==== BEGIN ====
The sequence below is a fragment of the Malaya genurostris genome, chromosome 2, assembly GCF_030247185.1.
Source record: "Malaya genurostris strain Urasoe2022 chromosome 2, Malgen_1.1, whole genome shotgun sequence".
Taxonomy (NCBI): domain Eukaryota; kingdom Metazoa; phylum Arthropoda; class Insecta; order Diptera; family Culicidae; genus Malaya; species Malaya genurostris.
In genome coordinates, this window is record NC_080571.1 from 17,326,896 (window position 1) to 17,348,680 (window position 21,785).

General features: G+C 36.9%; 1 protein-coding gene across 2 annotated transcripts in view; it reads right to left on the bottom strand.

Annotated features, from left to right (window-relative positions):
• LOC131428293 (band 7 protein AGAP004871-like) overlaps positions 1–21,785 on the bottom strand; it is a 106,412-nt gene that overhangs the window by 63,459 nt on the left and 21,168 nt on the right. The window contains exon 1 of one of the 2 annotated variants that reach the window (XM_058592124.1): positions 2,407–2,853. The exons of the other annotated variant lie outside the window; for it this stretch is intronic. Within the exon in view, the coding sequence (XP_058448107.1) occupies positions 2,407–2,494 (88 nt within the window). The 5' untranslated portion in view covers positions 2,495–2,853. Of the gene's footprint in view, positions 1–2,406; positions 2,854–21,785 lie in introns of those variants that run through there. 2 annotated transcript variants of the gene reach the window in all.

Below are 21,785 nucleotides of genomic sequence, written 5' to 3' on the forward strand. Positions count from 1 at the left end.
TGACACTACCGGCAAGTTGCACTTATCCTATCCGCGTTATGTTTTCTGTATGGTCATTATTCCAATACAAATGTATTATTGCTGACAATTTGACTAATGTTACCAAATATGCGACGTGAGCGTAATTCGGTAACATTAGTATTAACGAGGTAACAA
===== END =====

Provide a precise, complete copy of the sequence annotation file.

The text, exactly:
The sequence below is a fragment of the Malaya genurostris genome, chromosome 2, assembly GCF_030247185.1.
Source record: "Malaya genurostris strain Urasoe2022 chromosome 2, Malgen_1.1, whole genome shotgun sequence".
Taxonomy (NCBI): domain Eukaryota; kingdom Metazoa; phylum Arthropoda; class Insecta; order Diptera; family Culicidae; genus Malaya; species Malaya genurostris.
In genome coordinates, this window is record NC_080571.1 from 17,326,896 (window position 1) to 17,348,680 (window position 21,785).

General features: G+C 36.9%; 1 protein-coding gene across 2 annotated transcripts in view; it reads right to left on the bottom strand.

Annotated features, from left to right (window-relative positions):
• LOC131428293 (band 7 protein AGAP004871-like) overlaps positions 1–21,785 on the bottom strand; it is a 106,412-nt gene that overhangs the window by 63,459 nt on the left and 21,168 nt on the right. The window contains exon 1 of one of the 2 annotated variants that reach the window (XM_058592124.1): positions 2,407–2,853. The exons of the other annotated variant lie outside the window; for it this stretch is intronic. Within the exon in view, the coding sequence (XP_058448107.1) occupies positions 2,407–2,494 (88 nt within the window). The 5' untranslated portion in view covers positions 2,495–2,853. Of the gene's footprint in view, positions 1–2,406; positions 2,854–21,785 lie in introns of those variants that run through there. 2 annotated transcript variants of the gene reach the window in all.

Below are 21,785 nucleotides of genomic sequence, written 5' to 3' on the forward strand. Positions count from 1 at the left end.
TGACACTACCGGCAAGTTGCACTTATCCTATCCGCGTTATGTTTTCTGTATGGTCATTATTCCAATACAAATGTATTATTGCTGACAATTTGACTAATGTTACCAAATATGCGACGTGAGCGTAATTCGGTAACATTAGTATTAACGAGGTAACAA